At any rate this is a warning that this is, sadly, a dishonest book, with a curious agenda against many who are and will be powerless to respond. A philosopher as confused as Ruse can't seem to realize that Kant is a great threat to Darwinism, in the way he raised in classic fashion the issue of the teleological antinomies lurking in biological theory and all discussions of the organism. Ruse's purpose in life is apparently to return the Darwinian fold to the second-rate scientism that came into being in the generation after Kant, the Hegelians and Naturphilosophie. Ruse is supposed to be a specialist here, but is uncomprehending of his own topic. Such is the harm done by bad scinece, and Darwinian biology, to generations of students. Don't let Ruse et al. fix public opinion here. There deceptive tactics are a way to hide the real debate, and to suppress the clear critique of biology (however antiquated its form) in Kant, a critique at no point answered by scientists, or biologists.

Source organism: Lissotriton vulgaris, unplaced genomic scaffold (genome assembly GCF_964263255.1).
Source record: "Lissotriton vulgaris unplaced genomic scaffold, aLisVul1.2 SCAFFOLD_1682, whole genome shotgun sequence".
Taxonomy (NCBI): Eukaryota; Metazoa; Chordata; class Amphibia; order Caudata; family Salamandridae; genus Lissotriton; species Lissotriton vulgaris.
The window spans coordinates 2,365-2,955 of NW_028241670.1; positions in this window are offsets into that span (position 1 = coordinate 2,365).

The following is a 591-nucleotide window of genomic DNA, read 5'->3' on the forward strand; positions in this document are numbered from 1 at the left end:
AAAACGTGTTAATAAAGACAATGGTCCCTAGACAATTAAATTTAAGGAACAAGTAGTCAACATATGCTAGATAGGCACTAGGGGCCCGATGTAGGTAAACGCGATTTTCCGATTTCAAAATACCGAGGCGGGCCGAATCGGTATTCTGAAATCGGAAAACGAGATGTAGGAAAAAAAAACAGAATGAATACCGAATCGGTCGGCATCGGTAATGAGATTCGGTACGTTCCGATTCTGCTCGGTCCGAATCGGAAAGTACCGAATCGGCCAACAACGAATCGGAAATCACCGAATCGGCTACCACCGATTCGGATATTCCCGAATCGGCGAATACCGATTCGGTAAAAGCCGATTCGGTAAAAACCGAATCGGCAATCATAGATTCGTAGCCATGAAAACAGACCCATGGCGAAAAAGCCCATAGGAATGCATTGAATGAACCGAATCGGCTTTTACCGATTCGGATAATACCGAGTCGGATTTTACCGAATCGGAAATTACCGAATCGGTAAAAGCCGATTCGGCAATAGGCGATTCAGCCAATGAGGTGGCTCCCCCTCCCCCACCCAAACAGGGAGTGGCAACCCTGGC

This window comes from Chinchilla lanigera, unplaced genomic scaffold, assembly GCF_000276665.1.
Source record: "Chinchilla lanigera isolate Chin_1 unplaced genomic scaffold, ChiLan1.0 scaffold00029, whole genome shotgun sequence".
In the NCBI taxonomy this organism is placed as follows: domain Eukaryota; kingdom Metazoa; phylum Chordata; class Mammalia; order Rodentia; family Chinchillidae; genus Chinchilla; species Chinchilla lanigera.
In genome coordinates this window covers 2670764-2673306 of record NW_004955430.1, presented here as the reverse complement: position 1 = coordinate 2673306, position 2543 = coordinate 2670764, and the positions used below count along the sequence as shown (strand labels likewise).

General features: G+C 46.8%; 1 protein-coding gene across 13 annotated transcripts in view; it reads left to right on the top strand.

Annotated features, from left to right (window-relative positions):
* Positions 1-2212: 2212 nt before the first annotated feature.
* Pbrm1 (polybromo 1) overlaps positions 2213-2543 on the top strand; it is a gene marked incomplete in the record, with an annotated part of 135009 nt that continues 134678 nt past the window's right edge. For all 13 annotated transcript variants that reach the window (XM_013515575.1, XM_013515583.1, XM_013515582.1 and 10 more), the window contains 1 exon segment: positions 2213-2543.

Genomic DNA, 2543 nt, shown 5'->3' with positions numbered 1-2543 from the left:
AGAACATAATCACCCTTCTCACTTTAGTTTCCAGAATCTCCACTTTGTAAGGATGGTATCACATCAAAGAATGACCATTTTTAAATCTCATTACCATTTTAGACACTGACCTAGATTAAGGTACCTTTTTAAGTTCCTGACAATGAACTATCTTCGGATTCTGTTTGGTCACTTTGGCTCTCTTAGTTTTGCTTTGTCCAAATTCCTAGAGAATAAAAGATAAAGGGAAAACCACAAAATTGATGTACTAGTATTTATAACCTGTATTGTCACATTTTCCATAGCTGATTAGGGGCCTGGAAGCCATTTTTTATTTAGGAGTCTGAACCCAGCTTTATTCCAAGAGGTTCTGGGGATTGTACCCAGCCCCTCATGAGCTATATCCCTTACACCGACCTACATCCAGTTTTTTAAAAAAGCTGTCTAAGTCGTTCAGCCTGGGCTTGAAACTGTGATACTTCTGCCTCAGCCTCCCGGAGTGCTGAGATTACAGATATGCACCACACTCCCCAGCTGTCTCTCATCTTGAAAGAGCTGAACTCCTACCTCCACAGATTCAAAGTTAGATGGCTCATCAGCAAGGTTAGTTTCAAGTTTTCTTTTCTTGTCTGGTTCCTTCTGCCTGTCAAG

As to the mainline topic of the book, science and spirituality, it is still another useless effort to bridge the Divide here, doomed to failure if by science and spirituality you mean Darwinism and Christianity. The two are not compatible and to say they are is to promote further confusion in an already too muddled subject. In part, Ruse is reacting to the New Atheists whose irritating tactics can make one react against them, as here, with an attempt to reconcile impossible opposites.